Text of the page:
GOTY 2008

This list is as simple as they come. 2008 was a huge year for games, and I feel compelled to make a top 10 list just like everyone else. What's interesting about this year in particular is that I can actually make a legitimate top 10 list- I don't know if I've ever been able to do that before! Usually it's a top 5 or something. But in 2008 I had a hard time narrowing it down to even 10 games. Even then, ordering them was difficult. Anyway, here are my 10 favorite games of 2008! In order!

GOTY 2008 Redux

The original list stands as I wrote it at the end of 2008. But my thoughts evolve over time, whether I play more of these games during the following years, or it just takes time for my thoughts to fully settle. I think it's worth noting that evolution. Given that, if I were to redo this list today, it would look like this:

Noted in parenthesis are each games' change in position from the original list.

  1. The World Ends With You (+0)
  2. Dead Space (+0)
  3. Burnout Paradise (+5)
  4. Braid (-1)
  5. Banjo-Kazooie: Nuts & Bolts (+5)
  6. Valkyria Chronicles (New)
  7. Professor Layton and the Curious Village (-3)
  8. World of Goo (-1)
  9. Super Smash Bros. Brawl (-4)
  10. Prince of Persia (New)

Gears of War 2 and Fallout 3 are the casualties.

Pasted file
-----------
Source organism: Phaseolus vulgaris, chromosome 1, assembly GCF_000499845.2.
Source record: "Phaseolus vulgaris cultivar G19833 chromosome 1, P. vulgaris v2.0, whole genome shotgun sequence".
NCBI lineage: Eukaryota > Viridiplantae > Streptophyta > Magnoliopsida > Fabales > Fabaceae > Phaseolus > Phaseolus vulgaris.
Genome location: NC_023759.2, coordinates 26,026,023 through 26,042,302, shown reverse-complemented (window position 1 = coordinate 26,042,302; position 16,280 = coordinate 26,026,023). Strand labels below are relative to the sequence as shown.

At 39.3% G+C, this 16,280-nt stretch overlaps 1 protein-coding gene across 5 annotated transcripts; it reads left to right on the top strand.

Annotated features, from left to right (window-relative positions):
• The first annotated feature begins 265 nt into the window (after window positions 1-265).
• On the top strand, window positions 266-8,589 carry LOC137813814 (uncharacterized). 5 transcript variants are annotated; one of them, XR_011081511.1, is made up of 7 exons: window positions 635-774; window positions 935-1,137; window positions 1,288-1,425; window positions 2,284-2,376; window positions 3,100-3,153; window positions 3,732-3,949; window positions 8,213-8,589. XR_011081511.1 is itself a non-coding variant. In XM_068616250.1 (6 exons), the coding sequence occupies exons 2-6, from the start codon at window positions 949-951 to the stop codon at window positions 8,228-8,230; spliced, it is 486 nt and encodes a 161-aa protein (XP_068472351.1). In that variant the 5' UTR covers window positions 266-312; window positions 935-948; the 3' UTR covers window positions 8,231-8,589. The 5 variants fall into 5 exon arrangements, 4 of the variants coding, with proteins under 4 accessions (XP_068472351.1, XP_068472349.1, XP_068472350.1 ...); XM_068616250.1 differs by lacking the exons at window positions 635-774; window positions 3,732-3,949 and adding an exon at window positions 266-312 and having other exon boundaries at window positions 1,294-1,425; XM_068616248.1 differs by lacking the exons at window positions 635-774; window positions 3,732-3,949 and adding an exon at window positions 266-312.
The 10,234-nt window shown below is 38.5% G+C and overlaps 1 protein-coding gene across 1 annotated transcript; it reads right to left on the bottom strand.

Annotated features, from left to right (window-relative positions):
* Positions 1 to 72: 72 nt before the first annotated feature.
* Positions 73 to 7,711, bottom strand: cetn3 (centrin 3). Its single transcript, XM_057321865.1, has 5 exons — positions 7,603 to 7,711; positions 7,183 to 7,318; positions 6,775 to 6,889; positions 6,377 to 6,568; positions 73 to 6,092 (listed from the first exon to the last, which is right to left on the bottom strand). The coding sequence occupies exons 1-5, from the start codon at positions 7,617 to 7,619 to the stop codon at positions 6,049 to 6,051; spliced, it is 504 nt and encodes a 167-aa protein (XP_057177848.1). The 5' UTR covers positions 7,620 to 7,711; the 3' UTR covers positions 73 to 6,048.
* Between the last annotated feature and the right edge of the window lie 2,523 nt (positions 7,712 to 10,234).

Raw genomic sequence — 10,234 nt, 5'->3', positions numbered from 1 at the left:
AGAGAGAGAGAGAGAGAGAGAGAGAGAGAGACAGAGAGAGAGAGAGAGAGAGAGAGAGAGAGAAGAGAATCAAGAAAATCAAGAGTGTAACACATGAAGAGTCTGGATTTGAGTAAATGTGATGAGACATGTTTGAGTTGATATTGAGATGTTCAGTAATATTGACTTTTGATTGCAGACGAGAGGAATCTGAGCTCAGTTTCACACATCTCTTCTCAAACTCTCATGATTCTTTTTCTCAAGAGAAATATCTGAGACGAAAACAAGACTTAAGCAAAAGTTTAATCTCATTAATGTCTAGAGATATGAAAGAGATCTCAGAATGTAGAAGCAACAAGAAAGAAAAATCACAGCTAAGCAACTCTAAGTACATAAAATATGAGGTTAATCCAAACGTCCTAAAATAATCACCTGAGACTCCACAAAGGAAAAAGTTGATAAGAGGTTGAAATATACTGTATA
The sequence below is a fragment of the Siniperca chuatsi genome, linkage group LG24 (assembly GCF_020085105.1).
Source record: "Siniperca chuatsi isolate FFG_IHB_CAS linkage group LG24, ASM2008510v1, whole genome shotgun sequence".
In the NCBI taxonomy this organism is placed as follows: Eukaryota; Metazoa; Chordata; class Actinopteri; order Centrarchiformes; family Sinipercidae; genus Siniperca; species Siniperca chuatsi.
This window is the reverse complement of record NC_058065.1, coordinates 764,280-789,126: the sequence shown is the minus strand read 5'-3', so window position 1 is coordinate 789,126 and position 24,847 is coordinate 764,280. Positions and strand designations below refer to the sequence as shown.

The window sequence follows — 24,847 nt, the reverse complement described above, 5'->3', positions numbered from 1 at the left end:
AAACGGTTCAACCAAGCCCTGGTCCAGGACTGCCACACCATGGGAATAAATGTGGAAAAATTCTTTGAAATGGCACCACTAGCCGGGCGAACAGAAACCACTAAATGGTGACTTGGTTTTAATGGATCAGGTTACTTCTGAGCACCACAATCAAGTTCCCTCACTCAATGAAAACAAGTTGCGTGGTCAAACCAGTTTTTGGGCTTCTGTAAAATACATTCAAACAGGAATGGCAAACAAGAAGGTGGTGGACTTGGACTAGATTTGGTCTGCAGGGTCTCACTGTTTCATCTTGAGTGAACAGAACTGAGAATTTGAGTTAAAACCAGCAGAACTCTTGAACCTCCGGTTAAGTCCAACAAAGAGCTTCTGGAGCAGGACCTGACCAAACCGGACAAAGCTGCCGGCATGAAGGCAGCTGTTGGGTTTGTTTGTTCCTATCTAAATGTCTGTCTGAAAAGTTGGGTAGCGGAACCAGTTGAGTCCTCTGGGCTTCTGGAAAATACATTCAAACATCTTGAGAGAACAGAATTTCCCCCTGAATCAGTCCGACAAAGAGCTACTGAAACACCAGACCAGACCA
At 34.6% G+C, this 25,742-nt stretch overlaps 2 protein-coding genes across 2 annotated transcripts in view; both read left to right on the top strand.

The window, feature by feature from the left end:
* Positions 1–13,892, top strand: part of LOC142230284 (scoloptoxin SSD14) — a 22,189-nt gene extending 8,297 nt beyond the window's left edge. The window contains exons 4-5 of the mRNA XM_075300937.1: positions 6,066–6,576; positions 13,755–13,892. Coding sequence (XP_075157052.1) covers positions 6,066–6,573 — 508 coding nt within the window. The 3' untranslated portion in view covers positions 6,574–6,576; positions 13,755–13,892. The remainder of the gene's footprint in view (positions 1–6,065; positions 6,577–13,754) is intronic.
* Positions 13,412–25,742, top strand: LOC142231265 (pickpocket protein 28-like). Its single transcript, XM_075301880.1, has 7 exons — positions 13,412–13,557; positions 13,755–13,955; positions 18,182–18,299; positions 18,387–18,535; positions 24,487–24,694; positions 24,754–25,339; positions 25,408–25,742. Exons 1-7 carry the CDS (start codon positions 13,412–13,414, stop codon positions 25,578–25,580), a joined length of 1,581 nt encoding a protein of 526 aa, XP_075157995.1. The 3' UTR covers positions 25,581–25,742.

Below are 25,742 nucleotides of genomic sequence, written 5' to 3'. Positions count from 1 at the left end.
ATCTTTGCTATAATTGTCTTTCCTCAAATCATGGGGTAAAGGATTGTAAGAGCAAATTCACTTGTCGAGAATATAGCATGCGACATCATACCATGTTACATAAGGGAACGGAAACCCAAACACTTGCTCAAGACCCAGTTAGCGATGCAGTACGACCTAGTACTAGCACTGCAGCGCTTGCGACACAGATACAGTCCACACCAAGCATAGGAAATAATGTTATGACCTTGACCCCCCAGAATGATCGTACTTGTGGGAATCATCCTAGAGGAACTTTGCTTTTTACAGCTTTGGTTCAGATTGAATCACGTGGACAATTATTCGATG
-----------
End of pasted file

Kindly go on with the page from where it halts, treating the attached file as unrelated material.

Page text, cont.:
List items

  • I might be the only person I know who will pin The World Ends With You as my "Game of the Year", but I simply had more fun playing this game than any other in 2008. The way it tore down so many outdated Japanese RPG mechanics, and rebuilt them into something completely fresh was astonishing. Everything from the battle system to item management just felt right, and lent themselves to a pacing and seamlessness that was fulfilling in every way. The characters, setting, soundtrack, and overall narrative were so engaging, making it incredibly easy to invest in the game's happenings. The World Ends With You introduced many other smart design decisions, such as the brilliant "risk versus reward" difficulty sliders that could be adjusted on the fly. The tightness of these aspects combine to make a game that adapts to players' individual styles, and flows without a hitch all the way to the perfectly timed ending. The World Ends With You hit all the right notes at the right times, and perhaps surprisingly comes away as my game of the year.

  • To be frank, Dead Space wasn't a game that was initially on my radar. It had all the trappings of a cliche shooter, and the "space survival horror" vibe didn't do anything to dispel its pretense of unoriginality. After playing it, however, I've learned to never judge a game without playing it ever again. While the premise may not be the most unique in the world, it is executed with such resounding perfection that it is impossible to complain. This is a game that builds on so many years of gaming advances, and brings it all together in a seamless package. Not to mention the breath-taking visuals (probably the best looking game I played all year) and the level of total immersion. It's simply a game that did literally everything right, making Dead Space one of the of the best games of the year.